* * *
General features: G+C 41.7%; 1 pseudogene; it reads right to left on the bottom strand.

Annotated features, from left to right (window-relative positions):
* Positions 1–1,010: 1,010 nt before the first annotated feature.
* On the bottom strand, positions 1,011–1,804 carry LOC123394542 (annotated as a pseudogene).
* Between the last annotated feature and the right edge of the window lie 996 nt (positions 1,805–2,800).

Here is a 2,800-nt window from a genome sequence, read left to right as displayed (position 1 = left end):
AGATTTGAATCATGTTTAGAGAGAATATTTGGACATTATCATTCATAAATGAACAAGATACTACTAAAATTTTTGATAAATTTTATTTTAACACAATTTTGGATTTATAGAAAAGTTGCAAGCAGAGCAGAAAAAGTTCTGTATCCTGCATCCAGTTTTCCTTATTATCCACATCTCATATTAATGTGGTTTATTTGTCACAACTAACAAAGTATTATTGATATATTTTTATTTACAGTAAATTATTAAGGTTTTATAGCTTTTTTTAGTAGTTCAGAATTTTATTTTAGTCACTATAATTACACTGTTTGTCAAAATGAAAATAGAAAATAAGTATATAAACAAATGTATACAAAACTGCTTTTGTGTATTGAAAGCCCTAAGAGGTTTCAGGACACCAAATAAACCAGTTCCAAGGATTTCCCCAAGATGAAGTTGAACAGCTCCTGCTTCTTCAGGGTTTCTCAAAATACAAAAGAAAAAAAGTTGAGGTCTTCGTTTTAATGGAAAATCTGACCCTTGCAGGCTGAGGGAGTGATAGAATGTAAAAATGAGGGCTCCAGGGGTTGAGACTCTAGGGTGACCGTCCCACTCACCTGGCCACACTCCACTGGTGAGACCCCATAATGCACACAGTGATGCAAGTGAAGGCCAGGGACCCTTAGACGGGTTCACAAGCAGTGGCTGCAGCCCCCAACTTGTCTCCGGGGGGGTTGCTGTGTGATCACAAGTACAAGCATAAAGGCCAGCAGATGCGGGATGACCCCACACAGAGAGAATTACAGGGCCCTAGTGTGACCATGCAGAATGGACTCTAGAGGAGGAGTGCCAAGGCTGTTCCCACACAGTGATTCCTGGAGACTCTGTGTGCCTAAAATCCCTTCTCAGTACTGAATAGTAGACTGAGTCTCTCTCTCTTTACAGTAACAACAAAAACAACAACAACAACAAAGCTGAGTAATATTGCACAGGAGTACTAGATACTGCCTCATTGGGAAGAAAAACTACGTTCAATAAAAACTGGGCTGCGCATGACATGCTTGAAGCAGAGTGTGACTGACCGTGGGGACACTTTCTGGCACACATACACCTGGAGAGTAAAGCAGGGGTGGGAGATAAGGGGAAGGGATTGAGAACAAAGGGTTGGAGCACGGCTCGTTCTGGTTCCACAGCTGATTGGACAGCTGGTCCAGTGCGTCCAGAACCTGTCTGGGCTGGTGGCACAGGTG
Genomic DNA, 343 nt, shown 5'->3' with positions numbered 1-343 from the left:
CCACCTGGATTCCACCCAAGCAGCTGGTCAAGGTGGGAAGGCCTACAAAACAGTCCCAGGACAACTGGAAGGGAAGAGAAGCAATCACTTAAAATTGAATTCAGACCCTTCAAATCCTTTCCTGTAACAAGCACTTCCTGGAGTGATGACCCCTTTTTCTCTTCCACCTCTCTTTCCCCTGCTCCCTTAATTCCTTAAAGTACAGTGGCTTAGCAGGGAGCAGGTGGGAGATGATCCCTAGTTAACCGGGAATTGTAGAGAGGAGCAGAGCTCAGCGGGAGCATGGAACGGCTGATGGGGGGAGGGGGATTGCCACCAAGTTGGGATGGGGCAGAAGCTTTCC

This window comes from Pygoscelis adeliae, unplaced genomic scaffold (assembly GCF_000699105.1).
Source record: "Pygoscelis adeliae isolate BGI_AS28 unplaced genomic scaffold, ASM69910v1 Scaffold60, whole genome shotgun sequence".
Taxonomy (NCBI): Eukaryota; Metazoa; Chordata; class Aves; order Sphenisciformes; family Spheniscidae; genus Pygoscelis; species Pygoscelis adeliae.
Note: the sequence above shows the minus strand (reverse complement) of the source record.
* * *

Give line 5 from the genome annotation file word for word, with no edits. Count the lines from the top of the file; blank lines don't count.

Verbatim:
* Between the last annotated feature and the right edge of the window lie 996 nt (positions 1,805–2,800).